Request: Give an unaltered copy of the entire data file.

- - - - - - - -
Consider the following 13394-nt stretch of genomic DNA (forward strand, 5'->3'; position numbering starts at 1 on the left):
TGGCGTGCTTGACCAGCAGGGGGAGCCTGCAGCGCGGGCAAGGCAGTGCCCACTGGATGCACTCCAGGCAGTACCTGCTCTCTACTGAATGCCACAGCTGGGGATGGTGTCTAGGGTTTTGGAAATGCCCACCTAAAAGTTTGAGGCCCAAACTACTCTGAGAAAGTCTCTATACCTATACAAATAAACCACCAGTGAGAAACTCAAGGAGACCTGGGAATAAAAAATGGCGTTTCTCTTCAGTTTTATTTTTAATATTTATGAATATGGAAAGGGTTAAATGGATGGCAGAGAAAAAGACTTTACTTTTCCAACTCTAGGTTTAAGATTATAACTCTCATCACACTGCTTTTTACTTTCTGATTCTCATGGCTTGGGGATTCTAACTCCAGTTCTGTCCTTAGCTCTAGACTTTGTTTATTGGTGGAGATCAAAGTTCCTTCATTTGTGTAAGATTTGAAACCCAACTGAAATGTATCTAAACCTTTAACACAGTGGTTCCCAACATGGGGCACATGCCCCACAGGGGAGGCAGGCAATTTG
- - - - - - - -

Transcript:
Consider the following 13394-nt stretch of genomic DNA (forward strand, 5'->3'; position numbering starts at 1 on the left):
TGGCGTGCTTGACCAGCAGGGGGAGCCTGCAGCGCGGGCAAGGCAGTGCCCACTGGATGCACTCCAGGCAGTACCTGCTCTCTACTGAATGCCACAGCTGGGGATGGTGTCTAGGGTTTTGGAAATGCCCACCTAAAAGTTTGAGGCCCAAACTACTCTGAGAAAGTCTCTATACCTATACAAATAAACCACCAGTGAGAAACTCAAGGAGACCTGGGAATAAAAAATGGCGTTTCTCTTCAGTTTTATTTTTAATATTTATGAATATGGAAAGGGTTAAATGGATGGCAGAGAAAAAGACTTTACTTTTCCAACTCTAGGTTTAAGATTATAACTCTCATCACACTGCTTTTTACTTTCTGATTCTCATGGCTTGGGGATTCTAACTCCAGTTCTGTCCTTAGCTCTAGACTTTGTTTATTGGTGGAGATCAAAGTTCCTTCATTTGTGTAAGATTTGAAACCCAACTGAAATGTATCTAAACCTTTAACACAGTGGTTCCCAACATGGGGCACATGCCCCACAGGGGAGGCAGGCAATTTG